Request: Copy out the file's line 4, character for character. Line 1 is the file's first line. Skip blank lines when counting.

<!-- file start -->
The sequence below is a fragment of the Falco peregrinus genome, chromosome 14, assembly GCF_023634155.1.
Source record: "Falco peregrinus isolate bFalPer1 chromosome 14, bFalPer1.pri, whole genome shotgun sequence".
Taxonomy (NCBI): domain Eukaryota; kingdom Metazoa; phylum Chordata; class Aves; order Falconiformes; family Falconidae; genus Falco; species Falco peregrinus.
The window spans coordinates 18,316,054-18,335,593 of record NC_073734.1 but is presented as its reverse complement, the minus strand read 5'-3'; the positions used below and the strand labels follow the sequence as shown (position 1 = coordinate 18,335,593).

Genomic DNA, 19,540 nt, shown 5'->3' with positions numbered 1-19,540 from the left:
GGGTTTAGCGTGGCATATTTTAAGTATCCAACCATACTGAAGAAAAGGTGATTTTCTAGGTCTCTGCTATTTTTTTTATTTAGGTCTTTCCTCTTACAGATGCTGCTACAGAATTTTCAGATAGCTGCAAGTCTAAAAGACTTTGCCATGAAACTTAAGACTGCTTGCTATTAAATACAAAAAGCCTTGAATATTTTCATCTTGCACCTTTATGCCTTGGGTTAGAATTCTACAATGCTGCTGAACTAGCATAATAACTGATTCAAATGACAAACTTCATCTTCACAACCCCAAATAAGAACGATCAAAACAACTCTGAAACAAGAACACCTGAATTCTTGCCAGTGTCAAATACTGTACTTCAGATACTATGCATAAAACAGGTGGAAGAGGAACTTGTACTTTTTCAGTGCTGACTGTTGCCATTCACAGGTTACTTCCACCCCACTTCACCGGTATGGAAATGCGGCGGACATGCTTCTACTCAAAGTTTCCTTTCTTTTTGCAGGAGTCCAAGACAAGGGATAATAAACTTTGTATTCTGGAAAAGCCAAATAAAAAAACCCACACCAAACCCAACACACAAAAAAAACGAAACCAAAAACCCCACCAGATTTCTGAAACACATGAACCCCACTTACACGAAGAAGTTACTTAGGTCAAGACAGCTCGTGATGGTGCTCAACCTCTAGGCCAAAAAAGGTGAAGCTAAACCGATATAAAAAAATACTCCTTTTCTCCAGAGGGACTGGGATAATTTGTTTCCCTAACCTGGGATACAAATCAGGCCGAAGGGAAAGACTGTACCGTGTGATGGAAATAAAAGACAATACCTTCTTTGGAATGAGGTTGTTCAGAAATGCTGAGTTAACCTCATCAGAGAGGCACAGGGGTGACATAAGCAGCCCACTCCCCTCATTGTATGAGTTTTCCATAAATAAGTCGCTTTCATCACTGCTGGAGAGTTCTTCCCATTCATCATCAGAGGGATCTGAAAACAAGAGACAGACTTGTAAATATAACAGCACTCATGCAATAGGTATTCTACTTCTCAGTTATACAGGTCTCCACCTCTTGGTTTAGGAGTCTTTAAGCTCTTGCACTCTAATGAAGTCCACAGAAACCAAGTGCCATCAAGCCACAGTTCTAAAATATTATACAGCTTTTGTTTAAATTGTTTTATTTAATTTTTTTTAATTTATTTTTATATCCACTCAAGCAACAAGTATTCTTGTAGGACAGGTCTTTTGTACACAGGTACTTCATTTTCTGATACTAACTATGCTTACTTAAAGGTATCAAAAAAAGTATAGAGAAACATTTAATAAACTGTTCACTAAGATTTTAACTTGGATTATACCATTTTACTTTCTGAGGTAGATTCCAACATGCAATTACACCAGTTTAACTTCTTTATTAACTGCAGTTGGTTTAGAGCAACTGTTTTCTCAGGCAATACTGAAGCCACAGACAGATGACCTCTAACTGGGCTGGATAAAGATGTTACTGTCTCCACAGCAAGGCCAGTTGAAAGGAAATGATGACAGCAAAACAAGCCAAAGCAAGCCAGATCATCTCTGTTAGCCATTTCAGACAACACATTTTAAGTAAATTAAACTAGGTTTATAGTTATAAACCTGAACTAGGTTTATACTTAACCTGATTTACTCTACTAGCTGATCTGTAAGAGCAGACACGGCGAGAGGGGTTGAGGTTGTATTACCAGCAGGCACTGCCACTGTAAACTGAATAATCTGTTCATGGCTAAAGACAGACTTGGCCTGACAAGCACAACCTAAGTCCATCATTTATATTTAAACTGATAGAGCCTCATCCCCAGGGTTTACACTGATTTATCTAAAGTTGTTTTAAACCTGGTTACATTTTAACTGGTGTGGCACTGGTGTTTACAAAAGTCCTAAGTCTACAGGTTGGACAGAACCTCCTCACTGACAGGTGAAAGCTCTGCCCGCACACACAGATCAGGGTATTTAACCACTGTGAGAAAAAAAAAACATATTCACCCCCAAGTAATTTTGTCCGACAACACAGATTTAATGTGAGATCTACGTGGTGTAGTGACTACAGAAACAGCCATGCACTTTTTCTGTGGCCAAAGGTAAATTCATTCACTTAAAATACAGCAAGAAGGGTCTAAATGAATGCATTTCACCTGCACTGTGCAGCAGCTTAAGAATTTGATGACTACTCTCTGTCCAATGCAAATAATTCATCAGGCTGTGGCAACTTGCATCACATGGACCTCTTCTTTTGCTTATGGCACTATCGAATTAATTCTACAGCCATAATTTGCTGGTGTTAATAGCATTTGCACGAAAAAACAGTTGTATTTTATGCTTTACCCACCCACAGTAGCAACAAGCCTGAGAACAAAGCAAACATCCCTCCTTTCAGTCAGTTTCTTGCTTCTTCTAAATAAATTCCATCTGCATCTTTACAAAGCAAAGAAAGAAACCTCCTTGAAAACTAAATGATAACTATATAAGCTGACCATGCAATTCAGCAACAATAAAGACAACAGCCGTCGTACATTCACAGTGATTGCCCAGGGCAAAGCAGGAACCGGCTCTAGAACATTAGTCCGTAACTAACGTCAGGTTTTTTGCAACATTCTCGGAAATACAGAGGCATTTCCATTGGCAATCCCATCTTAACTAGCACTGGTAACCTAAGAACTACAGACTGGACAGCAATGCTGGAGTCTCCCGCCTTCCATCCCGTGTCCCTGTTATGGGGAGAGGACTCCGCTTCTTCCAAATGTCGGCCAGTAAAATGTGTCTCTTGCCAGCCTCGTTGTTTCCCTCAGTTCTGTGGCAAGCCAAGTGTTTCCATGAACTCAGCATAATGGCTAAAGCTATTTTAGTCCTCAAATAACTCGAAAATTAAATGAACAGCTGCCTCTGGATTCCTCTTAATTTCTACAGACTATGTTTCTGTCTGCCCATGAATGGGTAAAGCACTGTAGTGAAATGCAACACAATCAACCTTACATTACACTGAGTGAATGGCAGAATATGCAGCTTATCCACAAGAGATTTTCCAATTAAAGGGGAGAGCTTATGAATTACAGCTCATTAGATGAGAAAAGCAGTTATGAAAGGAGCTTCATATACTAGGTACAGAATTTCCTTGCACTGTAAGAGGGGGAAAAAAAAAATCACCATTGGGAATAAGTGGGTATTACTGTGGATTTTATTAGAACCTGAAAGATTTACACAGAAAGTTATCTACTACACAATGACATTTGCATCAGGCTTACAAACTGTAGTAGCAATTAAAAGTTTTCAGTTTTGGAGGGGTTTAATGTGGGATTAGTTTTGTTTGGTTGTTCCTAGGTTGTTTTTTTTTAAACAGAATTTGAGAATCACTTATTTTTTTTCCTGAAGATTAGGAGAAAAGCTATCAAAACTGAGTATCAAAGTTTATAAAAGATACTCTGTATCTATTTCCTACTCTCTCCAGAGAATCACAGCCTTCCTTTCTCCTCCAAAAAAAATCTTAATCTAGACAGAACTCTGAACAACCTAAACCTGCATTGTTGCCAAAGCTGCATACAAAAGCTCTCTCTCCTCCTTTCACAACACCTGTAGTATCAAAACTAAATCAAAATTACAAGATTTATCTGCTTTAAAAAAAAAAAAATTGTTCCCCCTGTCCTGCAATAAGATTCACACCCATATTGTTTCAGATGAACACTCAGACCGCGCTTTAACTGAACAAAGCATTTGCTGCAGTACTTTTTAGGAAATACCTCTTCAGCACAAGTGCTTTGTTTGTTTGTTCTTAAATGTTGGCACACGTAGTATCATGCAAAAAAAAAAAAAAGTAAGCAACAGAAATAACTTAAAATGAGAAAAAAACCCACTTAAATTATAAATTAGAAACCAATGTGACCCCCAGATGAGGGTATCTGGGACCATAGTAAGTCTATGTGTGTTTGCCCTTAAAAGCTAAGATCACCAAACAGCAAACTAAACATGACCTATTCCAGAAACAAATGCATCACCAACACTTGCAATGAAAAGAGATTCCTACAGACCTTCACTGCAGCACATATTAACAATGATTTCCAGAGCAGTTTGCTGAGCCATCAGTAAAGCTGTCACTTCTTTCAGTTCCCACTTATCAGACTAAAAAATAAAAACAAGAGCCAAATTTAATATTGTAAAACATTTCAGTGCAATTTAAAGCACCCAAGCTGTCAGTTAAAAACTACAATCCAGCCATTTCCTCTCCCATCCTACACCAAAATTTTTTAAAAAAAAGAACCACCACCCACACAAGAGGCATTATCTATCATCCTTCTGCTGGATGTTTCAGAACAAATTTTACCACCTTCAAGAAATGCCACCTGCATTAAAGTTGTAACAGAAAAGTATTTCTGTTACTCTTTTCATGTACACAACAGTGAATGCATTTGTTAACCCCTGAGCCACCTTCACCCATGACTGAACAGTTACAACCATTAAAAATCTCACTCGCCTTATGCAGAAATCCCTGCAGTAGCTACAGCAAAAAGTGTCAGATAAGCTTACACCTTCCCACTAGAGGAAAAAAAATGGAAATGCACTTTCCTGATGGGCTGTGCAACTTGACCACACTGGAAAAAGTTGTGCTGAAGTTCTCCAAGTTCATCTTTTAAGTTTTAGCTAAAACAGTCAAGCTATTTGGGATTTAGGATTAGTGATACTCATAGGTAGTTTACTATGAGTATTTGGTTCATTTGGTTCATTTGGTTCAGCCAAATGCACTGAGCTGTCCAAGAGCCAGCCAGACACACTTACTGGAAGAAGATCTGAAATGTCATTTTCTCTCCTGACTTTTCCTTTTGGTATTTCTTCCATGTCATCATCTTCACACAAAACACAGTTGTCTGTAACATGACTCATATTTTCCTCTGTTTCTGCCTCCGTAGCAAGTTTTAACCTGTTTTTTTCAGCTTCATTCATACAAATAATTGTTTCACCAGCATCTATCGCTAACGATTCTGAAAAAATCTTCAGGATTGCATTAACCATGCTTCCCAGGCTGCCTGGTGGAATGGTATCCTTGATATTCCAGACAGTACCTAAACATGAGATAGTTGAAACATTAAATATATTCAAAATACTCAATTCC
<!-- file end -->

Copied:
The window spans coordinates 18,316,054-18,335,593 of record NC_073734.1 but is presented as its reverse complement, the minus strand read 5'-3'; the positions used below and the strand labels follow the sequence as shown (position 1 = coordinate 18,335,593).